Diversity Adds ‘Strong and Colorful Threads’ to the Mason Fabric

Posted: September 5, 2005 at 1:00 am, Last Updated: November 30, -0001 at 12:00 am

By Colleen Kearney Rich

Photo (Caption Below)

Professional dance instructor Karen Aguilar leads a salsa dancing class in the Johnson Center as part of last year’s Latin Night.

When junior Andres Maldonado was looking at colleges, he wasn’t just thinking about academics. He was looking for a place where he would feel comfortable and be able to find a community.

“What attracted me the most when applying to Mason, aside from the academics, was the incredible amount of diversity on campus,” says Maldonado, a business management major. “I think this is one of the top reasons why so many Hispanic students enroll here.”

Of the 28,874 students enrolled at Mason last year, 1,678 identified themselves as Hispanic.

Andres Maldonado
Andres Maldonado accepted a student leadership award on behalf of the Hispanic Student Association.

This summer, Mason was recognized for a second time as the most diverse university in the nation by the Princeton Review. And the Hispanic Outlook in Higher Education has given the university kudos this year by naming Mason No. 1 nationally in awarding doctoral degrees and No. 13 in awarding master’s degrees to Hispanic students. Hispanic Outlook has previously featured Mason in its listing of the top 100 schools in the nation with a solid record of recruiting, enabling, and graduating Hispanic students.

Connecting to the Local Community

Jessica Ranero, assistant director of Hispanic Student Affairs in Mason’s Office of Diversity Programs and Services, sees these accolades as a reflection of how Mason serves the local community. “As the local Hispanic community grows, so does our on-campus Hispanic population,” says Ranero. “Mason offers a great opportunity to attend a public university that is also close to home.”

“When you walk around campus for the first time, it is comforting to see the students who share the same ethnicity, language and culture as you do,” says Maldonado, who quickly immersed himself in the culture he found here. He now serves as president of the Hispanic Student Association (HSA), one of the most active student organizations on campus, and he plays a leadership role in the campus’s annual celebration of national Hispanic Heritage Month.

Dancing, Reflecting and Educating: Hispanic Heritage Month Events

From September 15 through October 15, the Office of Diversity Programs and Services and a large number of Hispanic student organizations like HSA lead Mason in celebrating the month with the theme “Hispanic Americans: Strong and Colorful Threads in the American Fabric.” Events throughout the month have students:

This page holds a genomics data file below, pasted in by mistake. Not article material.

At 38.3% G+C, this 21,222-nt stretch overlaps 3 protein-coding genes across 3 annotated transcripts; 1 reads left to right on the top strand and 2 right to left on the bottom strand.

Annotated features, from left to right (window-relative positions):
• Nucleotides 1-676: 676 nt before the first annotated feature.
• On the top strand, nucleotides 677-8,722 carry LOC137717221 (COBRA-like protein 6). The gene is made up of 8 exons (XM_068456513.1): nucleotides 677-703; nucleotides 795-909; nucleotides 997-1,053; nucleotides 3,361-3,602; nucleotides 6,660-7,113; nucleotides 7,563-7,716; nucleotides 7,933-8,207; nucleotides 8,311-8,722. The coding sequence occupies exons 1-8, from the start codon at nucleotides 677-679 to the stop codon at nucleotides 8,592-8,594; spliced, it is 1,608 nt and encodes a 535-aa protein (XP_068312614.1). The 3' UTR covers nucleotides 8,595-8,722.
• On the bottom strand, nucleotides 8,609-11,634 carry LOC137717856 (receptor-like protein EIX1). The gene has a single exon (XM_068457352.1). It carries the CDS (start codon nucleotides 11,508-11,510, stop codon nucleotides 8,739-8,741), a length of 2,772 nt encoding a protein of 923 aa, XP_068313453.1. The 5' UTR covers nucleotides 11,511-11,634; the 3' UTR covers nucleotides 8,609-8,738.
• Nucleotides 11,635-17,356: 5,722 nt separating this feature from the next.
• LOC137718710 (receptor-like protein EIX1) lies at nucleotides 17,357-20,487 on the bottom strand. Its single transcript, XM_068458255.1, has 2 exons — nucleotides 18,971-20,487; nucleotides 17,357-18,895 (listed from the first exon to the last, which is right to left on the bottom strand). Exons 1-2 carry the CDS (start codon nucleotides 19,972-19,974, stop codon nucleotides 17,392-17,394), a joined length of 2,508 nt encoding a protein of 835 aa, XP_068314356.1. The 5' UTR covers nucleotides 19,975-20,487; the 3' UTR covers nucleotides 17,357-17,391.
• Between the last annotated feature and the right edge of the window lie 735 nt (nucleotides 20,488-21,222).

• sharing the microphone with award-winning poet Judith Ortiz-Cofer (Friday, Sept. 16),

  • celebrating Latin music and dancing the night away during Havana Nights (Friday, Sept. 30),

  • enjoying Ballet Hispanico at the Center for the Arts (Saturday, Oct. 1), and

  • participating in the fourth annual Organizations for Hispanic Leadership in America (Friday and Saturday, Oct. 7 and 8).

Marie Arana
Marie Arana

This year’s keynote speaker is Marie Arana, editor of The Washington Post’s Book World and author of the memoir, “American Chica.” Arana, who is the first Latina to serve as an editor at the Washington Post, will speak on Tuesday, Sept. 27, in the Johnson Center, Dewberry Hall, at 4:30 p.m.

“We are excited to have Marie Arana because she comes from a family that is Peruvian and also American, so she definitely epitomizes the bicultural experience,” says Ranero. “In her book, [Arana] talks a lot about her bicultural upbringing,” she continues, “and knowing that a lot of our students are either first-generation immigrants or descendants of recent immigrants, they also often are balancing the two worlds. Whether it is a traditional Hispanic home or traditions, and then the more Americanized experience they have here—on a daily basis, they are always encountering a bicultural experience. Her story will definitely resonate with theirs.”

In addition, the Mason University Libraries, in partnership with the Fall for the Book festival, is presenting a special audio exhibition on Latin music to celebrate Hispanic Heritage Month. The exhibit, which can be found in the second-floor atrium of Fenwick Library, features books, musical instruments and other artifacts, plus an audio listening station featuring webcasts of Cuban radio stations and other Latin music samples.

To keep your finger on Mason’s Latin pulse, check out the Hispanic Heritage Month calendar listing for the latest information.

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